It would have been easier for me to continue as mayor of West Valley, but I'm concerned about our future.

–- Mike Winder, West Valley City mayor

"It would have been easier for me to continue as mayor of West Valley, but I'm concerned about our future," Winder said, promising to fight for local decision making and economic growth.

He said the improvements to Valley Fair Mall show how his policies work. "We need to grow the tax base, not raise our taxes," he said.

Snelgrove had touted his record since being elected to the Salt Lake County Council in 2010, part of the new GOP majority.

"Good news, taxpayer help has arrived," Snelgrove said, telling the delegates the council "has taken a conservative turn you can be proud of."

He said his name recognition would help Republicans win the mayor's office in November. Outgoing Salt Lake County Mayor Peter Corroon, a Democrat, is not seeking reelection.

Cook, a frequent candidate for a number of offices, warned that the county is "in grave danger. We are in danger of being taxed to death."

He said he would stop what he called outrageous spending, describing the county's proposed participation in a convention hotel as "socialism, pure and simple."

Other Democratic candidate results

County Council District 4 candidate Sam Granato defeated challenger Deb Henry on the second round ballot, squeaking past the 60 percent needed to win the nomination by less than 1 percent. But the second round didn't prevent a primary in Utah Senate District 8, where Ty McCartney and Josie Valdez will face off in June. Valdez was only one vote ahead of McCartney after the second round, so neither was close to claiming the party nomination outright.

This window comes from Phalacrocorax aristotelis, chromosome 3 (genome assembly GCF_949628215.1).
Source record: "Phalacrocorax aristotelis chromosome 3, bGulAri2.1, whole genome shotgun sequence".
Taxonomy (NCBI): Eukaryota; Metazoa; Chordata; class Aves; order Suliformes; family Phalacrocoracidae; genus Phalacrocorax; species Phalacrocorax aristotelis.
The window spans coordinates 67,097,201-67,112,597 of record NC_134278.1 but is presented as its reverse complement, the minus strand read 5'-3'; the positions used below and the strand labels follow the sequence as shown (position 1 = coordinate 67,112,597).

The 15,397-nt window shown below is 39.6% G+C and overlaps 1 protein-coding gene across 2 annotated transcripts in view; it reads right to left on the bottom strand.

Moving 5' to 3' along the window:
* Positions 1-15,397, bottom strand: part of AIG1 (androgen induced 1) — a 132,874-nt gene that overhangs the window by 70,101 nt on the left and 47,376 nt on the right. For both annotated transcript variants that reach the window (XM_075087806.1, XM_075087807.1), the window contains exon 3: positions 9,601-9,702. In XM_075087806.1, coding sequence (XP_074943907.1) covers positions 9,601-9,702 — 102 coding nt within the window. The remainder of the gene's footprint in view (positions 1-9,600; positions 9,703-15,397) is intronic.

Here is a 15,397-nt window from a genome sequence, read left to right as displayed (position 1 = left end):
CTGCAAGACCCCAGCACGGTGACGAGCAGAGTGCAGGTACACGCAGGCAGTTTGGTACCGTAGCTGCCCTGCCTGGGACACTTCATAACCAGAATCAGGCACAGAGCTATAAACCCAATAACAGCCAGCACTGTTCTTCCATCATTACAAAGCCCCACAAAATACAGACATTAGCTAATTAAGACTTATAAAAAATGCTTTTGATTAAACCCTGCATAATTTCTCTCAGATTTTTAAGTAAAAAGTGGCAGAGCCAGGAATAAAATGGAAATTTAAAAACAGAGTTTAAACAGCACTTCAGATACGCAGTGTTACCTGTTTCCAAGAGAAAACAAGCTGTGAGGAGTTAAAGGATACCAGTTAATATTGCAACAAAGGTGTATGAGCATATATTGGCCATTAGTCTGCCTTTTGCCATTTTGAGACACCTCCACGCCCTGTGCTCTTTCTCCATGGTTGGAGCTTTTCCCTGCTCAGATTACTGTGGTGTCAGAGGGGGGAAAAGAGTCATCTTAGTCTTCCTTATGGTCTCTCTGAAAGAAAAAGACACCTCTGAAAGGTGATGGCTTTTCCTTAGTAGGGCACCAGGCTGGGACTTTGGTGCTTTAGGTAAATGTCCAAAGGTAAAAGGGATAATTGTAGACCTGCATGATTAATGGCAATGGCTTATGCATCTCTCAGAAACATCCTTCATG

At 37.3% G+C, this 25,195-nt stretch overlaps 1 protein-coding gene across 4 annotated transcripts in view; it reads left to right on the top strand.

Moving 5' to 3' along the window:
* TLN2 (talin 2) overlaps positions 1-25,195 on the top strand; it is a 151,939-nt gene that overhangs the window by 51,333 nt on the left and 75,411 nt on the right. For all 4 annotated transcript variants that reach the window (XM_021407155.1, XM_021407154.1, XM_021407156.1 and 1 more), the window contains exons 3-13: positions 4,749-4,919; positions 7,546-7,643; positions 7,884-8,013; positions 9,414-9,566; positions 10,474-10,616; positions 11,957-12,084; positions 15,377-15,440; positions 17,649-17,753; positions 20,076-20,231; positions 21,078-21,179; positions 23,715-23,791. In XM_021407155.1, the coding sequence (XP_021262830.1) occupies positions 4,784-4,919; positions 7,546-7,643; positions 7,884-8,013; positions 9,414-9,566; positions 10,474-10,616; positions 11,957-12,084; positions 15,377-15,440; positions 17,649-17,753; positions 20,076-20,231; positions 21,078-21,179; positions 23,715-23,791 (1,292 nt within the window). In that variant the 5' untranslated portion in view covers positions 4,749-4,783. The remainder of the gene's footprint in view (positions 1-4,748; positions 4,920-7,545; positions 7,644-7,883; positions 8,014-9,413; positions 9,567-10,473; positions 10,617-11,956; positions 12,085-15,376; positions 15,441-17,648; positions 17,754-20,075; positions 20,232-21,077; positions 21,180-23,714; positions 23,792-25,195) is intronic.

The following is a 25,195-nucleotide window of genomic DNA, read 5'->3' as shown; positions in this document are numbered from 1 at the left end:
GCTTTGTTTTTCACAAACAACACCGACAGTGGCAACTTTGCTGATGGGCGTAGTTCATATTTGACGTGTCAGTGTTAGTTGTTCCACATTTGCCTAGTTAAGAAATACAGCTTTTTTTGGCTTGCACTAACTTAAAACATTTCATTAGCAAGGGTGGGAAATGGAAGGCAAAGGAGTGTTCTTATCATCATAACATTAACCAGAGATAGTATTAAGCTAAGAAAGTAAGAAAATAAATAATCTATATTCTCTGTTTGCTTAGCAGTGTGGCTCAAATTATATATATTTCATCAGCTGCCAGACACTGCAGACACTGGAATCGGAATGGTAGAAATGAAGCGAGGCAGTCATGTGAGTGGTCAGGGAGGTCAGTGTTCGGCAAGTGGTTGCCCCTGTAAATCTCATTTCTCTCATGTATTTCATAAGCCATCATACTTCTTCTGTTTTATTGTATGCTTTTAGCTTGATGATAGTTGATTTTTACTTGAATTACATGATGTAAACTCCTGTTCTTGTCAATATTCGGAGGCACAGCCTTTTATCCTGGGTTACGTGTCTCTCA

Advancing to a primary directly are Rep. Neal Hendrickson, D-West Valley, and challenger Liz Muniz in District 36 with a 54-46 percent split favoring Muniz.

This is the biggest convention the Salt Lake County Democrats have had.

–- Kenny Wilks, convention chairman

Rep. Rebecca Chavez-Houck, D-Salt Lake, was nominated outright over challenger Richard Goldberger in House District 24 with Chavez-Houck claiming 95 percent of delegates' votes.

Rep. Brian Doughty, D-Salt Lake, on the other hand, lost to challenger Angela Romero for House District 26 by a margin of 72-28 percent.

The party's Saturday convention was beyond capacity at Murray High with 2,360 attending. "This is the biggest convention the Salt Lake County Democrats have had," said Kenny Wilks, the convention chairman.

Delegates voted on paper ballots this year, prompting concern the day would drag on with the record turnout. Wilks said the decision was whether to vote on paper or risk problems with electronic voting machines the county party had at the previous convention. "Last time we ended up with problems and ended up voting on paper anyway."

Wilks said, adding that ballot-counting time is still going faster this year than it did at the most recent convention, even though that event had half as many people attending.

Contributing: Dennis Romboy


Related Links

Related Stories

Steve Fidel
    Lisa Riley Roche


      Catch up on the top news and features from, sent weekly.
      By subscribing, you acknowledge and agree to's Terms of Use and Privacy Policy.

      KSL Weather Forecast